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Monique Midgette has performed all over — including professional theaters, dinner theaters, cruise lines, touring with “The Lion King,” and New York shows, such as “Seussical” and “Civil War.”
She’s a two-time Helen Hayes nominee.
Then her career took a turn, when, as a production assistant at Disney, Midgette began to produce her own shows and to direct.
One of her directorial efforts was “The Wiz,” at Ford’s Theatre.
She began to wonder, “God, what’s next?”
The answer came — and the window opened, as Midgette likes to put it — when Mark Minnick of Toby’s asked her to direct “Ain’t MIsbehavin’,” and she saw a listing there for Adventure Theatre.
“As a performer, it’s hard to transition; there’s no real way to get to the other side,” she said, referring to directing. “As a woman of color, I didn’t have a lot of people to ask to learn from.”
Adventure Theatre had received a grant from the Weissberg Foundation’s 2016-2019 Fund for Diversity in Theater to engage and expand new voices and audiences in DC-area theaters. As part of that grant, Adventure Theatre announced it would commit to a goal of 50-percent people-of-color representation — including artists, designers and technicians.
The theater also initiated a new Fellowship program for assistant directors who are people of color, said Michael J. Bobbitt, artistic director.
Adventure Theatre already upheld this commitment with the cast and creative team of its recent production. “Blueberries for Sal.”
The fellowship is a year-long opportunity, in which fellows are paired with known, experienced and established DC-area directors for one professional production in the Adventure Theatre MTC season. Fellows also get to participate in the entire season, including rehearsals, production meetings, season planning and openings, among other facets.
Midgette is one of those fellows, along with Angelisa Gillyard, Carlos Castillo, Ayesis Clay and Cara Hinh.
Bobbitt himself is the only black artistic director of a professional theater in the DC region.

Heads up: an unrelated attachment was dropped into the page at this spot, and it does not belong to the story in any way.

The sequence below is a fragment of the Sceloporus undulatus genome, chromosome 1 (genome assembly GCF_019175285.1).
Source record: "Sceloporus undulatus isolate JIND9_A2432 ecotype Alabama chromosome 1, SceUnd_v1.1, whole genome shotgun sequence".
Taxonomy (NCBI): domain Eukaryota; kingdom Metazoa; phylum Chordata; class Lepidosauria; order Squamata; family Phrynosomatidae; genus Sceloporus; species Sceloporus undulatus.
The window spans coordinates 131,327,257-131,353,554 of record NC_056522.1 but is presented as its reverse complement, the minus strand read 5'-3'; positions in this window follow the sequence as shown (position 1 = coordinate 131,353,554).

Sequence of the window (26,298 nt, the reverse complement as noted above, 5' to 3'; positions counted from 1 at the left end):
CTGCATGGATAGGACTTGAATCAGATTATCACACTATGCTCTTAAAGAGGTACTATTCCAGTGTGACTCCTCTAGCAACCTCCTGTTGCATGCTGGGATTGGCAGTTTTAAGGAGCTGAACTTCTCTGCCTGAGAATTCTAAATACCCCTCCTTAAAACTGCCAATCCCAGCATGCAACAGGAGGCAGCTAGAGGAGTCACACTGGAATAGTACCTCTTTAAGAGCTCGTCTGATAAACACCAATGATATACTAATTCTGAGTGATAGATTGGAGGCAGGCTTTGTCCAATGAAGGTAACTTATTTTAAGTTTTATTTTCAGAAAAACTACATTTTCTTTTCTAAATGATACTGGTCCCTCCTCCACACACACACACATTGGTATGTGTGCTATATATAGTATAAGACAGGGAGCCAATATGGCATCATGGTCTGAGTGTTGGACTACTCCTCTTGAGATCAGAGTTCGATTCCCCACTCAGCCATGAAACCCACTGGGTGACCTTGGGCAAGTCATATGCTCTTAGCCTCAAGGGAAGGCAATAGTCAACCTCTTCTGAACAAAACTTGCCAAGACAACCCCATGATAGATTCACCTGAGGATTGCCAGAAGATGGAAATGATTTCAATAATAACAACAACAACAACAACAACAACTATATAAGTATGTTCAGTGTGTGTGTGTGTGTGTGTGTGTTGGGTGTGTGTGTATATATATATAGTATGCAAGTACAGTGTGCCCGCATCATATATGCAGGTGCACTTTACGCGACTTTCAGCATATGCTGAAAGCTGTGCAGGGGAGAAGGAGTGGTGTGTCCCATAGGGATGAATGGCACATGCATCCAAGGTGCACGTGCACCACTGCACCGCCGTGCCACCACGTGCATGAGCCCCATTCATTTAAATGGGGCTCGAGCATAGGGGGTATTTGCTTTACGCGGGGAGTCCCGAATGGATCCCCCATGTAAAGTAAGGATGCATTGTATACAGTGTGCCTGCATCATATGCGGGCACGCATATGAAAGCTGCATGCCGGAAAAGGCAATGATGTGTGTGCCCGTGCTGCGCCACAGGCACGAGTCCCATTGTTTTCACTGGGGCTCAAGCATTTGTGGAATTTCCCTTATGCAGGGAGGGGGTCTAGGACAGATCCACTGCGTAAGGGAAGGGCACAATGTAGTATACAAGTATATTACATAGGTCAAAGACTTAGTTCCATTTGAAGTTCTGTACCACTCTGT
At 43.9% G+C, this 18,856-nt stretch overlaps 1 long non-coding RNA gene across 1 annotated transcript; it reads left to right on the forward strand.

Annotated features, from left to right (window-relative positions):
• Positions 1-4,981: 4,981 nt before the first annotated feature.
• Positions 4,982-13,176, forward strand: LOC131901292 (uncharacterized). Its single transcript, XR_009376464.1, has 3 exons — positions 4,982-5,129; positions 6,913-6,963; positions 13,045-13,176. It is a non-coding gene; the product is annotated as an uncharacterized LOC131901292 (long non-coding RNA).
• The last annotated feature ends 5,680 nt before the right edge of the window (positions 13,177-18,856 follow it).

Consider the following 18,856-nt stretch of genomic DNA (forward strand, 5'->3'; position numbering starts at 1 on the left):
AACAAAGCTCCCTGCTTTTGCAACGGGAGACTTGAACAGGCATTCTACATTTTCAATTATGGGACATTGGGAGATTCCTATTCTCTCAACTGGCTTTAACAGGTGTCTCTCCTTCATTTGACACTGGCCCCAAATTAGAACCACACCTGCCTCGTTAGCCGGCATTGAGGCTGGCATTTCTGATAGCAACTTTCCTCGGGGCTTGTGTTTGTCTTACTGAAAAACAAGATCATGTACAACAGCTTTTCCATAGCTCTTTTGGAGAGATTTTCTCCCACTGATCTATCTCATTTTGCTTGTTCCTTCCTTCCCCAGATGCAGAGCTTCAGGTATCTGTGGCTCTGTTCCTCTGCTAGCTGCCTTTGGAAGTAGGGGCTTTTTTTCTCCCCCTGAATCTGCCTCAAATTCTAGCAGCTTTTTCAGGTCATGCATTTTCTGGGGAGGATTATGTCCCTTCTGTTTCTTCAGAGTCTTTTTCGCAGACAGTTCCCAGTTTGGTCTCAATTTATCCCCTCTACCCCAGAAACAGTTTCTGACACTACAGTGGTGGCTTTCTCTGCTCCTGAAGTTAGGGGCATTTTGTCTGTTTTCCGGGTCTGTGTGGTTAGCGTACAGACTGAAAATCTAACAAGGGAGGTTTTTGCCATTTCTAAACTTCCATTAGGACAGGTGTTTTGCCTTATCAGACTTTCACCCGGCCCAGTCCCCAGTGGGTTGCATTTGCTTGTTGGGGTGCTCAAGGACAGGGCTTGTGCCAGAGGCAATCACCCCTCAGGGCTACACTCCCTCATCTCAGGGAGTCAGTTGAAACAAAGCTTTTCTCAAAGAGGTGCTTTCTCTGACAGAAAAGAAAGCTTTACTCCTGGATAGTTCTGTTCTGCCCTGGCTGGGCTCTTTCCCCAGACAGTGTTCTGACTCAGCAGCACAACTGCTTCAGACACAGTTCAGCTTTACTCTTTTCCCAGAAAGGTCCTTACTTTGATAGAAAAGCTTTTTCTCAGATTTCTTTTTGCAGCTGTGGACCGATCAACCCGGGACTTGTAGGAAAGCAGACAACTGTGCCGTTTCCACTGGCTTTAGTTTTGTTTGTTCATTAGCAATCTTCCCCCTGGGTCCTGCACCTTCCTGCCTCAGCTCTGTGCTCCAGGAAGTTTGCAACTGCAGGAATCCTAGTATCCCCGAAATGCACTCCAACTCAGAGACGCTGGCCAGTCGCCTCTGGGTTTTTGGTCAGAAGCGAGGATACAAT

“We want to reflect the community we’re in,” Bobbitt said.
It also goes back to his own childhood, when he played Hansel in a production of “Hansel and Gretel.”
“The theater people — it was an outside group — helped me find a home and vocation,” Bobbitt said. “I want to have a thousand little Michael Bobbitts around — to have equity and inclusivity in theater.”
In addition to working with a professional director — Michael Bannon — on “Big River,” Midgette gets to collaborate with the writer of the original Broadway production,
The book is by William Hauptman, with music and lyrics by Roger Miller. Based on Mark Twain’s classic 1884 novel, “The Adventures of Huckleberry Finn,” the show features music in the bluegrass and country styles in keeping with the setting of the novel.
The show won Tony Awards for best musical, best score and best book.
The version Adventure Theatre is using is an hour long, for a Theatre for Young Audiences program that includes both teen and adult actors, said Midgette.
“Huckleberry Finn” has had its share of controversy, but,” said Bobbitt, “lots of times writers use a character who feels a certain way too shed light on an issue.” In this case, it’s Jim, the slave Huck befriends.
“The show will be amazing,” Bobbitt said. “We’ve taken the time to make this product Jim’s story. He really didn’t have a voice – to express his feelings of being enslaved.”
Bill, he added, referring to Hauptman, “has done an amazing job of editing and rewriting, but there’s the same story line and the same music.”
Workshops around the show will deal with slavery; artifacts from the period at Sandy Spring Museum will be shown.
More in a future article. The production runs Feb. 8-March 10.